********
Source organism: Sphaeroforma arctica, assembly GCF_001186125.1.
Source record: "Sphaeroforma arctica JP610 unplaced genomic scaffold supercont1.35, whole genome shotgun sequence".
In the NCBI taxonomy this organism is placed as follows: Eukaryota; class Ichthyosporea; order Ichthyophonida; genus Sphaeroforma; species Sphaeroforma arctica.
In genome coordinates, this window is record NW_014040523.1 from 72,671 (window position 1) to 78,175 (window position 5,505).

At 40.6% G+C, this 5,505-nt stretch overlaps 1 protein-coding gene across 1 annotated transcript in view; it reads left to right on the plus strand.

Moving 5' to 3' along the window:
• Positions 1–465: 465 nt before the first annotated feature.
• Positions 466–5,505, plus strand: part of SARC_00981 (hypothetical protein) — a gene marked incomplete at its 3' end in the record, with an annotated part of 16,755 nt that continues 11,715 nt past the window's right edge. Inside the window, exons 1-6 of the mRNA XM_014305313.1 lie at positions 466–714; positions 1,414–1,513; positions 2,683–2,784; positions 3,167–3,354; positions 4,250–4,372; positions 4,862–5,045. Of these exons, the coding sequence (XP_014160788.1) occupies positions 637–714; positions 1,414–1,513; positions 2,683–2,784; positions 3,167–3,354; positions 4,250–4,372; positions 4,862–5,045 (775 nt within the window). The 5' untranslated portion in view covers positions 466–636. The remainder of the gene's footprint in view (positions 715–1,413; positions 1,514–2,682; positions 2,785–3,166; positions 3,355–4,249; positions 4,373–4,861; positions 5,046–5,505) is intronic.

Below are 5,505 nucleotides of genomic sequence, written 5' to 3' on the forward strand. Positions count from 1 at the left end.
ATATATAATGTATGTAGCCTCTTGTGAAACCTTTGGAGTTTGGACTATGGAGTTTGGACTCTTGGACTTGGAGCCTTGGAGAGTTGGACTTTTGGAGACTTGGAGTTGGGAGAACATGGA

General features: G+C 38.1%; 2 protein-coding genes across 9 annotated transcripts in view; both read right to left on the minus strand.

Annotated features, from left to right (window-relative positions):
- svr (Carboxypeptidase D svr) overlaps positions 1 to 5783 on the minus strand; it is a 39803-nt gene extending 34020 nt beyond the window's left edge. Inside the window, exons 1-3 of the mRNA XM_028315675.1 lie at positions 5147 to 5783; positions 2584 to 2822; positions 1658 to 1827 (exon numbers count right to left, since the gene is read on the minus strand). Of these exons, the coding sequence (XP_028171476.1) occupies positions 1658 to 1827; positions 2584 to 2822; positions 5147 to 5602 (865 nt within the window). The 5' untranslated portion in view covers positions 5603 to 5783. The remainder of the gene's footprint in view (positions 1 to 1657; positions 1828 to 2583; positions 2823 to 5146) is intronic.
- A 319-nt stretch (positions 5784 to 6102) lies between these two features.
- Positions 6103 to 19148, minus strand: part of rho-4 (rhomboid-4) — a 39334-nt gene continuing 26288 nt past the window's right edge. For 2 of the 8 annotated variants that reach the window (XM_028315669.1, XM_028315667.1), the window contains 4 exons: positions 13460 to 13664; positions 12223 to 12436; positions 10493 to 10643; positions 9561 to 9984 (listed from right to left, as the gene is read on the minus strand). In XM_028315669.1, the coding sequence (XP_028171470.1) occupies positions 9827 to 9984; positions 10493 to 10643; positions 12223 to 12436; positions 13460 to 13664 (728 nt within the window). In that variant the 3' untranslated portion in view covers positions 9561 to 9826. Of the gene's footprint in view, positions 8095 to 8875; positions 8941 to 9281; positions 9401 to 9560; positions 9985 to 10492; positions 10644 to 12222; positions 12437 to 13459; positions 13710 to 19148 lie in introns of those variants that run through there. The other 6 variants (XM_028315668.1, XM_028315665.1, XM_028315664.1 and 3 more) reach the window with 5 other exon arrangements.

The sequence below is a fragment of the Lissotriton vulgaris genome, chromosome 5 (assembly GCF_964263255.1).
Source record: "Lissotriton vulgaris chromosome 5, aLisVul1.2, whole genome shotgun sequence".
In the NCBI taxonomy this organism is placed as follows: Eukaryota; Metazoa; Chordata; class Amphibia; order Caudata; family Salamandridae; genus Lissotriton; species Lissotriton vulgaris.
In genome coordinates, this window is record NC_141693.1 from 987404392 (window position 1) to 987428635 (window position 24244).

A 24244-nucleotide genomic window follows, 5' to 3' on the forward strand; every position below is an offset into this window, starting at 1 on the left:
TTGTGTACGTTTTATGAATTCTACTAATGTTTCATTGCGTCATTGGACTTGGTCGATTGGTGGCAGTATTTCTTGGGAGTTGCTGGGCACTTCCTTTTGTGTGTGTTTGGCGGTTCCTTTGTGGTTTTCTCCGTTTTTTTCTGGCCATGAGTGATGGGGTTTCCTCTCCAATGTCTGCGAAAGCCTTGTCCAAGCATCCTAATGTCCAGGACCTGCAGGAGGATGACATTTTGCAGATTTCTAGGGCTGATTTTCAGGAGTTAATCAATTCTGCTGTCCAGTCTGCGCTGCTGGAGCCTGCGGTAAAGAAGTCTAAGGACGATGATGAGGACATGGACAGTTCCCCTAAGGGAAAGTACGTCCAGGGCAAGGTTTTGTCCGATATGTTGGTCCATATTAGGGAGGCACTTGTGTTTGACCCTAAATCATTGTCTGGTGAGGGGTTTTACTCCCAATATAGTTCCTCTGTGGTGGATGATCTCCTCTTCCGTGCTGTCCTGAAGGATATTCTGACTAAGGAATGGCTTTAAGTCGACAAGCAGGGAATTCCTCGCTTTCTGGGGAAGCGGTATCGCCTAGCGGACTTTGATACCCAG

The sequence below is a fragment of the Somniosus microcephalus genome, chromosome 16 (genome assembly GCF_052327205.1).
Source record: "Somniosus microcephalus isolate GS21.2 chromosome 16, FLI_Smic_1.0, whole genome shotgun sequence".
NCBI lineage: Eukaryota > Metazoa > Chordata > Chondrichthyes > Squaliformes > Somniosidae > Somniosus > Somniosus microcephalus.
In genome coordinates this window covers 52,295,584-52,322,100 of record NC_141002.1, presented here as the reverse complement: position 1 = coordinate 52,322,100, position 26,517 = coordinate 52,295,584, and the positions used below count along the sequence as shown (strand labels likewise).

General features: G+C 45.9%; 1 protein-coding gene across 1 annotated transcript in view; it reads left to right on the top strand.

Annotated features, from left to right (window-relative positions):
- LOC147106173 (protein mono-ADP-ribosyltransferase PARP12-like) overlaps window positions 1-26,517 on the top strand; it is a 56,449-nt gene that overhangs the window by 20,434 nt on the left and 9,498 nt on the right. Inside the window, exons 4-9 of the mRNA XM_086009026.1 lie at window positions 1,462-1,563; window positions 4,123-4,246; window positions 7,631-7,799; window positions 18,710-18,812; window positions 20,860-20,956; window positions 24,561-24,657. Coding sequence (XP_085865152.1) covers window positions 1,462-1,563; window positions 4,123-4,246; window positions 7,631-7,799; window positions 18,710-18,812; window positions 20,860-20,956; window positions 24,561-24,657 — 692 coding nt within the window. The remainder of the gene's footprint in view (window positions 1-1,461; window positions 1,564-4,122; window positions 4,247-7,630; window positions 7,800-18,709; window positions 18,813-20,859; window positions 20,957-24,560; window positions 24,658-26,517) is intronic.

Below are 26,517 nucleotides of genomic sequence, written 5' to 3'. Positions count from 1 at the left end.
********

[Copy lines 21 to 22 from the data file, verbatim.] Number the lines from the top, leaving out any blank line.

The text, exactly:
TTGTGTACGTTTTATGAATTCTACTAATGTTTCATTGCGTCATTGGACTTGGTCGATTGGTGGCAGTATTTCTTGGGAGTTGCTGGGCACTTCCTTTTGTGTGTGTTTGGCGGTTCCTTTGTGGTTTTCTCCGTTTTTTTCTGGCCATGAGTGATGGGGTTTCCTCTCCAATGTCTGCGAAAGCCTTGTCCAAGCATCCTAATGTCCAGGACCTGCAGGAGGATGACATTTTGCAGATTTCTAGGGCTGATTTTCAGGAGTTAATCAATTCTGCTGTCCAGTCTGCGCTGCTGGAGCCTGCGGTAAAGAAGTCTAAGGACGATGATGAGGACATGGACAGTTCCCCTAAGGGAAAGTACGTCCAGGGCAAGGTTTTGTCCGATATGTTGGTCCATATTAGGGAGGCACTTGTGTTTGACCCTAAATCATTGTCTGGTGAGGGGTTTTACTCCCAATATAGTTCCTCTGTGGTGGATGATCTCCTCTTCCGTGCTGTCCTGAAGGATATTCTGACTAAGGAATGGCTTTAAGTCGACAAGCAGGGAATTCCTCGCTTTCTGGGGAAGCGGTATCGCCTAGCGGACTTTGATACCCAG

The sequence below is a fragment of the Somniosus microcephalus genome, chromosome 16 (genome assembly GCF_052327205.1).